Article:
The doctrine of the incarnation – the miraculous event of the divine Son of God becoming a man which Christmas commemorates – has profound consequences on how we view the world, on our attitudes, and on how we live when embraced and believed as Truth. In my second post on the purpose of Christmas, I reflected on two of these consequences: how Christmas makes us deeply mystical and happily material. This last post examines the last two effects Pastor Keller applies from the 1 John 1 passage: Christmas also makes us “fiercely relational” and “free to be emotional.”
Fiercely Relational – “We proclaim to you what we have seen and heard, so that you also may have fellowship with us” (1 John 1:3)
The mystical intimate relationship we can experience with the Living God because of the incarnation also extends outward toward other people. The incarnation not only makes us more desirous of intimate relationships, but actually makes us more adept at cultivating them. For the most part we are divided from each other by differences. Even within a single country or ethnic group, people are shaped by different family cultures with their own traditions, norms, and values. Our default mode relationally is to expect people to enter into our world to become like us in order to have ‘fellowship’ (or to just seek out friendships with people who are just like us).
Keller explains that belief in the incarnation should push us out courageously and lovingly into the world of another, enabling us to become weak by humbling ourselves to learn the language, ways, and values of another person. This applies to friendships and to marriages. To be successful relationally, we have to learn how to (and be willing to) get into another person’s world. The incarnation models for us such humble initiative and commitment.
It is widely understood, I think, that one of the main reasons people tend to be most unhappy during the holidays is that Christmas time exacerbates their sense of loneliness, and alienation. Perhaps it exposes what people long for but is sorely missing in their lives: meaningful friendships and family relationships. Even with a preponderance of holiday parties and related social events, many feel a deep relational void. People are happiest when they share their enjoyment of life with others (“man was not made to be alone”). After all, how many people do you know would rather watch a comedy by themselves? Our enjoyment in things tend to multiply when others enjoy them with us.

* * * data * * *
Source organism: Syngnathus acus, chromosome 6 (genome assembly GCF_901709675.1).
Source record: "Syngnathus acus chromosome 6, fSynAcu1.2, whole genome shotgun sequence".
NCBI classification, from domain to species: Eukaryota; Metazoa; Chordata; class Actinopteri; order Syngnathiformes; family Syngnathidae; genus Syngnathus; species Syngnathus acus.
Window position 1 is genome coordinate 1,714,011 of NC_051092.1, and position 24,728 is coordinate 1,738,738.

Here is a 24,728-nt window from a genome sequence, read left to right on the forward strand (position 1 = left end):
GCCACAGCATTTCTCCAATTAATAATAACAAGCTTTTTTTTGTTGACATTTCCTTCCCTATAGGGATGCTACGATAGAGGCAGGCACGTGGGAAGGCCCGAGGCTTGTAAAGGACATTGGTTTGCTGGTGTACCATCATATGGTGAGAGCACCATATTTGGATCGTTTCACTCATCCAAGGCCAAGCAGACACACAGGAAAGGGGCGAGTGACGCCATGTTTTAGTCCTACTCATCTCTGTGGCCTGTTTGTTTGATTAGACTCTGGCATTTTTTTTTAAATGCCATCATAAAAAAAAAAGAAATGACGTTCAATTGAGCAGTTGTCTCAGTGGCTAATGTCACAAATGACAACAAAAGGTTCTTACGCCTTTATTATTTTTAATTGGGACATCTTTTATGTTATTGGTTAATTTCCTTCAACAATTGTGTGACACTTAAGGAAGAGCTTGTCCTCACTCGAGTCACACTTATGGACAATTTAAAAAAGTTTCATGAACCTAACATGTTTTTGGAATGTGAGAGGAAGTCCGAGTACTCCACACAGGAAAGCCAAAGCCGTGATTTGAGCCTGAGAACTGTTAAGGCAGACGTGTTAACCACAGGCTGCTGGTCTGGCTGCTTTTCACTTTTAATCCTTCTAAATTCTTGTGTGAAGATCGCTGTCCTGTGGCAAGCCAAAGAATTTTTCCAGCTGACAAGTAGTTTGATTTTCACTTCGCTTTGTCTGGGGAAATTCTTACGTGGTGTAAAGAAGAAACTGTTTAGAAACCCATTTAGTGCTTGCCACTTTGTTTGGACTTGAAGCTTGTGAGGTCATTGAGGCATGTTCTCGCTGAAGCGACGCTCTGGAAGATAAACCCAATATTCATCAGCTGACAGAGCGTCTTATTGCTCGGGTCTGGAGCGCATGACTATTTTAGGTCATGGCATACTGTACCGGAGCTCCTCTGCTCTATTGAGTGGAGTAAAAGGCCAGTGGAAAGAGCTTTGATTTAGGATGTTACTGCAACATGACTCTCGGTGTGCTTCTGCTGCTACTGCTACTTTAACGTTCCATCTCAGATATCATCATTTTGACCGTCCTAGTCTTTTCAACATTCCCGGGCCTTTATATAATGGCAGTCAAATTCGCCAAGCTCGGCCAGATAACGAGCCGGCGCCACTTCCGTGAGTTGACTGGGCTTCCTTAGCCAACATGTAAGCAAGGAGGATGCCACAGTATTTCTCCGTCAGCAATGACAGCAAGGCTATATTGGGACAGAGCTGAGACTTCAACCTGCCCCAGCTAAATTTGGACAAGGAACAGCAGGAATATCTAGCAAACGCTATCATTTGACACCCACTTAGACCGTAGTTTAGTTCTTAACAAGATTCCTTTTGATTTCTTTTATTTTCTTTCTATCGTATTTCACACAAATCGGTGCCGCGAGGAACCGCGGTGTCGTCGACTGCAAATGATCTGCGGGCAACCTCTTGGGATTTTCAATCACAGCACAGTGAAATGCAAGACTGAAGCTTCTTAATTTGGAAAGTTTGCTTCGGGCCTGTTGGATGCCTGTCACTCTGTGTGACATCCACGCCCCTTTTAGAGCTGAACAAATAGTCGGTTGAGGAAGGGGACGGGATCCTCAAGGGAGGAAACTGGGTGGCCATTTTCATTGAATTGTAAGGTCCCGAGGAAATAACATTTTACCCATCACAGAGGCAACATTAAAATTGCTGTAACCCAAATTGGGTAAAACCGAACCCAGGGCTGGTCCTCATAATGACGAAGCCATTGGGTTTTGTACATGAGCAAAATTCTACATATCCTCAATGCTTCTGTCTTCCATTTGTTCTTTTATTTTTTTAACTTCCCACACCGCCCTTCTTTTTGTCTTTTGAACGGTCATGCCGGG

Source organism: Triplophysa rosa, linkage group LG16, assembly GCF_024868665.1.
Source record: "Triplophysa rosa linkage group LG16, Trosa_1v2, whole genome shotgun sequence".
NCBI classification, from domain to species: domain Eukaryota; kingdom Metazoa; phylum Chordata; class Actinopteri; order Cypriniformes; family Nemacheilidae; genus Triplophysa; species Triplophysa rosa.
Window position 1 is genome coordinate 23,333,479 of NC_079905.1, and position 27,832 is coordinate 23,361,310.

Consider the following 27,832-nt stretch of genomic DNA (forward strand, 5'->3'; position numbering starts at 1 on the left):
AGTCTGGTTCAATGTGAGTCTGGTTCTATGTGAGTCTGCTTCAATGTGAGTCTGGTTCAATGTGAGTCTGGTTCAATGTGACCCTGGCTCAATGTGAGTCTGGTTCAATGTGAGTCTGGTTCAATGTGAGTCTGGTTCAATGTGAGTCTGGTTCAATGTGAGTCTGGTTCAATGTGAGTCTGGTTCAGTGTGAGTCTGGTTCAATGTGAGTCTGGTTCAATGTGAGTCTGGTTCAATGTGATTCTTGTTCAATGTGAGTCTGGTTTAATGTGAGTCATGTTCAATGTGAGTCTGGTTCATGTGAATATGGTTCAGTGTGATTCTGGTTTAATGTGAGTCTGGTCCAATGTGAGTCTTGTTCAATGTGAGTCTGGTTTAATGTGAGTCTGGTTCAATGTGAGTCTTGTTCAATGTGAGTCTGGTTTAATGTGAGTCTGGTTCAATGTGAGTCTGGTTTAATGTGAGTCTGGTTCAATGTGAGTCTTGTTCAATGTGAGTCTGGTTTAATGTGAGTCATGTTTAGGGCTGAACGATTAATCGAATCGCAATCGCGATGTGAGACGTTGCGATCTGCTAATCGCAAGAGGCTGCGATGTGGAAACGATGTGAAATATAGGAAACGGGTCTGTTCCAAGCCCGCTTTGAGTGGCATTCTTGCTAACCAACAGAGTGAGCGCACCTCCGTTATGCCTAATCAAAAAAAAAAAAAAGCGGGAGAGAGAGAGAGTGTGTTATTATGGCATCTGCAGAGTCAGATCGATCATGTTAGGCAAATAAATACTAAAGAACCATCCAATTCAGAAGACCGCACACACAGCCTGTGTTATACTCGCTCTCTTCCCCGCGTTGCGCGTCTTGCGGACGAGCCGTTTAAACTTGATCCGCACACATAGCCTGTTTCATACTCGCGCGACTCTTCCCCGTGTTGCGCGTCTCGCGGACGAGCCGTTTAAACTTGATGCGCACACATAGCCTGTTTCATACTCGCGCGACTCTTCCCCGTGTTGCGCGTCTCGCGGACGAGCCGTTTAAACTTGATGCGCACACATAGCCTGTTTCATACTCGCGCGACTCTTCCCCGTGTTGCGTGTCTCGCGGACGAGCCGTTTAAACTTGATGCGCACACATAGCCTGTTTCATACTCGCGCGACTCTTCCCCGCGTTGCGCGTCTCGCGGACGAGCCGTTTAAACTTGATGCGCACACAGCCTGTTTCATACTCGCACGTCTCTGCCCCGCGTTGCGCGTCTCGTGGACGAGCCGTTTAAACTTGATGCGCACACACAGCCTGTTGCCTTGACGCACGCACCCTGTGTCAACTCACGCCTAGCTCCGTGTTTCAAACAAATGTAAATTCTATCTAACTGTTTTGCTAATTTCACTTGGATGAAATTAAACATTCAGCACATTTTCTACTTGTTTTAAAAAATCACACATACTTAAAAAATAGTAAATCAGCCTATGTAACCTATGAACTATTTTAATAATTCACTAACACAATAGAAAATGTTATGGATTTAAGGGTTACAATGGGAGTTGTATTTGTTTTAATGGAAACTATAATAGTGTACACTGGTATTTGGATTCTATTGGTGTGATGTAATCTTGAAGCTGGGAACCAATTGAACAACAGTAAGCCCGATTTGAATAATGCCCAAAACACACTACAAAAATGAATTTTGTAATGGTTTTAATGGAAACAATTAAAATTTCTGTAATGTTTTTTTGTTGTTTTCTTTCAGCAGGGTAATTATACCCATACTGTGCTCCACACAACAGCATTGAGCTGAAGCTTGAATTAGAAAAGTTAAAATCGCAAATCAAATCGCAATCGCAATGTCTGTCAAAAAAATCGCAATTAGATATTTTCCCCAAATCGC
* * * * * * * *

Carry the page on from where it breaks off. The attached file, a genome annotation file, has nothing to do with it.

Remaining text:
This really should be the essence of gift giving too. We enjoy the enjoyment others experience when receiving our gifts. And a ‘fiercely relational’ gift giver is not going to think “What would I want this person to get me?” but “if I were this person, what would I want me to get for him?” Be incarnational in your gift giving!
Free to be Emotional – “We write this to make our joy complete.” (1 John 1:4)
Keller notes that this statement assumes that the author already has joy, but by sharing the good news of the fellowship with God that is made possible by the reality of the incarnation and experiencing the fellowship with others that the incarnation forms, his joy will be made full. That he already has joy demonstrates that his joy does not depend on what they do or how they respond to this message. Most of us need the world to go right to experience joy: our happiness depends on people doing what we expect and not disappointing us. But Christmas gives us, what Keller calls, a “subterranean joy” – like an underground river that is always flowing – that doesn’t depend on what other do.
Yet this is not a disinterested joy that is indifferent to the well-being of others. Rather the well-being of others enlarges the joy, which provides an incentive for taking risks in relationships, entangling ourselves in the lives of other people to whom we’ve tied our hearts, even when it is costly.
At times in the past, critical of the way our culture celebrates Christmas, I have become a bit of a Grinch-like Christmas curmudgeon. My disdain for materialism needs to be coupled with a greater joy in “fellowship with the Father and the Son” and in fellowship with others over the gift and promise of Christmas, supplemented by a healthy enjoyment of material gifts.
I hope that the incarnation of the Son of God in the man Jesus Christ takes on a renewed and deeper meaning for you this Christmas. As we give and receive “Merry Christmas” greetings, may the truth of the Christmas story penetrate our lives to make us more deeply mystical, happily material, fiercely relational, and free to be emotional.